We founded Hims & Hers because for millions of people it’s just too hard to be healthy and well. Many Americans have to wait weeks for an appointment, spend money to find childcare or take time off work to visit an office only open between 9-5. They’re stuck navigating a system that’s confusing, complex and opaque. That’s why we are building a first-class healthcare system that puts people first, meeting or exceeding all the levels of quality of a traditional provider in the categories we serve. On average, Hims & Hers patients hear back from a doctor within one hour and, if a physician determines they’re eligible, can get their treatment delivered to their doorstep for one affordable price without surprise fees or hidden charges. But we also believe that there’s a role for every type of physician interaction in a patient’s healthcare ecosystem – whether that’s by secure asynchronous messaging, phone or video consultation or an in-person visit. That’s why we are also prioritizing work with traditional providers like Ochsner Health System with whom we announced our partnership at the end of last year. There’s enormous potential for us to work with health systems like Ochsner to ensure patients have access to a broad spectrum of high-quality care.
What do you think leaders in healthcare need to do differently?
Healthcare leaders need to recognize and address a rapidly changing landscape which is consumer-focused. In this environment, care access and price transparency are paramount. The traditional health delivery model is unsustainable due to costs and provider shortage. Innovative care models including but not limited to digital care and as well as expanding the care delivery team to include pharmacists, advanced practitioners and ancillary caregivers is essential. Traditional health systems need to get out of the towers and into the ambulatory space where the majority of future care will be delivered.
And we couldn’t agree more. The landscape has changed, and consumers are now offered a multiplicity of options. Long are the days when patients were cornered into accepting months-long waits for appointments, or outrageously priced medications.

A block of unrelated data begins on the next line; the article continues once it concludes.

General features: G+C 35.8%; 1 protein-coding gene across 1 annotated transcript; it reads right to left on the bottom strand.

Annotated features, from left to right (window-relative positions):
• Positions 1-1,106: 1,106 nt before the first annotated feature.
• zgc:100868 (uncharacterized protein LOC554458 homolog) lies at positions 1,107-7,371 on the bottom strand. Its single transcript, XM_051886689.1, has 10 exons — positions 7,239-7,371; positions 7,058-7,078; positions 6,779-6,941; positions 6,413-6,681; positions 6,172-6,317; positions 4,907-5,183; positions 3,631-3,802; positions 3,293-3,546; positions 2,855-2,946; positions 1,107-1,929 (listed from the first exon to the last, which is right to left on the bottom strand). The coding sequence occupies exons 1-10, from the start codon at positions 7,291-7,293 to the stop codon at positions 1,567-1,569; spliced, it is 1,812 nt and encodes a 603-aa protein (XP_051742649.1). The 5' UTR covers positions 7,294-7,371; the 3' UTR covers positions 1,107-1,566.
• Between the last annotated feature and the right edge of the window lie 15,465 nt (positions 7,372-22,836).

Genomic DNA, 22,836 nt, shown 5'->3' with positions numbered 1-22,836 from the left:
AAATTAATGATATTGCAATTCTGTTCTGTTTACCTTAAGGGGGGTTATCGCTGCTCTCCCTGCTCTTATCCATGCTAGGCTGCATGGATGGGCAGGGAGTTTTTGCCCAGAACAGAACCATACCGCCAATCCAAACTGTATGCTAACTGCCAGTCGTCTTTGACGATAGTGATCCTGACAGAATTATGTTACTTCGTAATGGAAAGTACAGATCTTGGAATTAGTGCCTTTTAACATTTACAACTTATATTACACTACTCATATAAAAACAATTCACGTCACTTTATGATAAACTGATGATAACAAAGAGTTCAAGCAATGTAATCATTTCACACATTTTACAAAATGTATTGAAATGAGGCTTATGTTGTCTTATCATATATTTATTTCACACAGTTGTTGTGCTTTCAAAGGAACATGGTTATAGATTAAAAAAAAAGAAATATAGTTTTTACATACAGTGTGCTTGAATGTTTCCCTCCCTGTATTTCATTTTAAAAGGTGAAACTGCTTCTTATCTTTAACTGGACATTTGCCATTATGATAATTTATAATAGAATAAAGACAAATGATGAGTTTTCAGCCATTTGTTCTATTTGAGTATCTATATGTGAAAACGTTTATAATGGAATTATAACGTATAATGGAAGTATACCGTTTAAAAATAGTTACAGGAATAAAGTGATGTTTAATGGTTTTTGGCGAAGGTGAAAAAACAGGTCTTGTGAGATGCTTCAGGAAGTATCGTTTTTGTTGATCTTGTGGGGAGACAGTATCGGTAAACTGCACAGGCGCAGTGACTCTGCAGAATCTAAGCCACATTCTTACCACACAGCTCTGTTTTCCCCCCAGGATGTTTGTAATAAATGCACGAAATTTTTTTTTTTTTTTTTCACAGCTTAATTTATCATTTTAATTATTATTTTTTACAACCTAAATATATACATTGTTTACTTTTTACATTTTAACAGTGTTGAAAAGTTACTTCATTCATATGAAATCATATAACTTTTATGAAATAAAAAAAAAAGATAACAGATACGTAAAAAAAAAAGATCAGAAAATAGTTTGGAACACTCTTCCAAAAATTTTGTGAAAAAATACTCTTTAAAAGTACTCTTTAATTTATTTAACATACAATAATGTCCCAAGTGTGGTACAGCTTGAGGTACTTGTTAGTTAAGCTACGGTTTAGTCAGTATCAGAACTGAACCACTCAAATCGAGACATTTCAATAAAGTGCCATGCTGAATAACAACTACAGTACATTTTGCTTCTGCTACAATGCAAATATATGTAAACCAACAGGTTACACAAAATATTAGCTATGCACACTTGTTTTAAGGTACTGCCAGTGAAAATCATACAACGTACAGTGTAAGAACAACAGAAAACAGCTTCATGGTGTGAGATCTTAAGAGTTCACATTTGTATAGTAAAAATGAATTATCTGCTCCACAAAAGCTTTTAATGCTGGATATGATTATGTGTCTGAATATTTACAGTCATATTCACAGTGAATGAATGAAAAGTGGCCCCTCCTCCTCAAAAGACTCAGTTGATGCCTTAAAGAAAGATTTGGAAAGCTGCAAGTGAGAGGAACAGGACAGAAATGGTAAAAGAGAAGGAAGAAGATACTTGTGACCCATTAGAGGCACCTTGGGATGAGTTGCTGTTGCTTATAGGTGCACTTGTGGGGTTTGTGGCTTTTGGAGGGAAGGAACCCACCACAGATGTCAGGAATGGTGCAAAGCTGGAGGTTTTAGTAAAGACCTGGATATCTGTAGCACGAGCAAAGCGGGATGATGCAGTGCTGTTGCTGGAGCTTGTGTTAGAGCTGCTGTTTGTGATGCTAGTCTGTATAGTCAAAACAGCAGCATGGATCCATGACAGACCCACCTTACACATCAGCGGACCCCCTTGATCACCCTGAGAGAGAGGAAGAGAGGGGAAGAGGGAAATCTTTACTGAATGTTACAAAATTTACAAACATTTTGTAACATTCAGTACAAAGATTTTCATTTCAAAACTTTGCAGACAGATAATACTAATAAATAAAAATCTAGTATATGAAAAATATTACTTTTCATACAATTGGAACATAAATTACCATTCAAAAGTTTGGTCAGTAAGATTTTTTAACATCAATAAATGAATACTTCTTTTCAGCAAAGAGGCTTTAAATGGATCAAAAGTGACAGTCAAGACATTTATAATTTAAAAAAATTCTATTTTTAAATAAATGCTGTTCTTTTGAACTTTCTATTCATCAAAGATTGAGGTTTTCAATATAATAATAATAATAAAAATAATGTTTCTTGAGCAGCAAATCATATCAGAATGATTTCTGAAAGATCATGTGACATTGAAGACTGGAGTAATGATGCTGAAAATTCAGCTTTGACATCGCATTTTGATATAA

According to McKinsey, healthcare providers are in the midst of a convergence with retail, given the following significant shifts occurring in recent years:
- Distributed settings of care
- Locations that answer consumers’ growing demand for convenience
- Lower cost, less capital-intensive care delivery systems
- Solutions that optimize scale within local markets
In their short amount of time in the market, Hims & Hers has consistently had their finger on the pulse of these trends. Their proven success has paved the way for a number of niche companies to emerge onto the market, and mental health offers an enormous opportunity for the future of telehealth.
According to the National Alliance on Mental Health, 60% of U.S. counties in 2018 didn’t have a single practicing psychiatrist, and more than half of adults with a mental illness went untreated. The statistics are staggering, and there’s a proven market (with a critical need) that’s forced to comply with a healthcare system far too outdated and understaffed to address the problems at large.
The San Francisco telehealth startup, Cerebral, launched just this year and is already sought-out to fill this void, and ultimately, they hope to shatter the stigma behind “seeking help” that oftentimes prevents patients from receiving treatment in the first place.
As reported by Bloomberg, for a $92 monthly subscription, users get an initial video visit with a doctor, medication sent to them in the mail, and monthly video visits and messaging with a care manager. The check-ins provide the patient with support and help the doctor and care manager track the patient’s progress and adjust their dosage if necessary, which is common for many psychiatric drugs.
Much like Warby Parker & Glossier transformed the retail industry in years past, Hims & Hers and Cerebral are positioned to revolutionize the way patients seek treatment. Telehealth is following a retail-inspired structure, providing a patient-first experience enhanced by technology. With the urge for personalization, convenience, and competitive pricing being top priorities for today’s consumers, it’s all the more crucial that healthcare leaders of today ditch their traditional systems – because now, consumers have the power of choice.